Q: I am looking to renovate my kitchen, and I’d love to replace my gas range with an induction range. However, I am concerned that when the time comes to sell my apartment in five to 10 years, I will have a harder time selling it since so many people prefer gas. Will induction hurt my resale? Or is induction’s time finally here?
A: Get the stove you want. Any buyer walking into your apartment will probably have all sorts of opinions about the choices you made. They might not like the color of your cabinets, or your aesthetic, or your countertops. They might hate your dishwasher. (But they will be happy that you renovated.)
“You never walk into a space and say, ‘This is exactly how I want it, I wouldn’t change a thing,’” said Tara King-Brown, an associate broker at Corcoran. “All those things are part of the mental gymnastics that buyers have to wrap their head around.”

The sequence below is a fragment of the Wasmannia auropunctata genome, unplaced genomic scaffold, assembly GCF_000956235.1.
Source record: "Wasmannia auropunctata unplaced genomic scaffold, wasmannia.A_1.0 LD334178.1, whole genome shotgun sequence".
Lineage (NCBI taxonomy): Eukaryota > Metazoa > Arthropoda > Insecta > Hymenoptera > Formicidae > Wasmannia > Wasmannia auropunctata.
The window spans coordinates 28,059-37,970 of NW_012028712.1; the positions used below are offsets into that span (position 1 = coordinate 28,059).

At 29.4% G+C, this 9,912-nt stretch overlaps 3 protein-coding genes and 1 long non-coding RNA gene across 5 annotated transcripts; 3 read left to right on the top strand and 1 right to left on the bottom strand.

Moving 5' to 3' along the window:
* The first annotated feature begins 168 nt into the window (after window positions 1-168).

At the moment, induction is niche, accounting for around 3 percent of ranges or cooktops that Americans use. So odds are, if you sold your apartment tomorrow, a buyer would prefer gas. “There is something glorious about an open flame,” said Ms. King-Brown.
But a buyer is not going to walk away over a second-choice stovetop — if you still have the gas line, someone could always replace the stove with one they want. But with a little education, a reluctant buyer might be persuaded to embrace the technology. It heats food faster than gas and offers significant health and environmental benefits. Already, induction will appeal to buyers concerned about indoor air quality and climate change, since there is a growing body of evidence that it’s not such a great idea to burn fossil fuels in your kitchen.
Regardless, the days of gas are numbered in New York. The city banned gas hookups in new construction beginning in 2024. So, five or 10 years from now, induction stoves will be relatively common, and the people looking at your apartment at that point will likely have seen others with induction stovetops. Yours won’t seem like an outlier — in fact, it will be ahead of its time.
“This is an interesting transformation that we’re going to continue to watch,” said Louise Phillips Forbes, an associate broker with Brown Harris Stevens, comparing the arrival of induction cooktops to electric cars — first they seemed novel, now they’re becoming mainstream. “This is going to be another one of those evolutions.”
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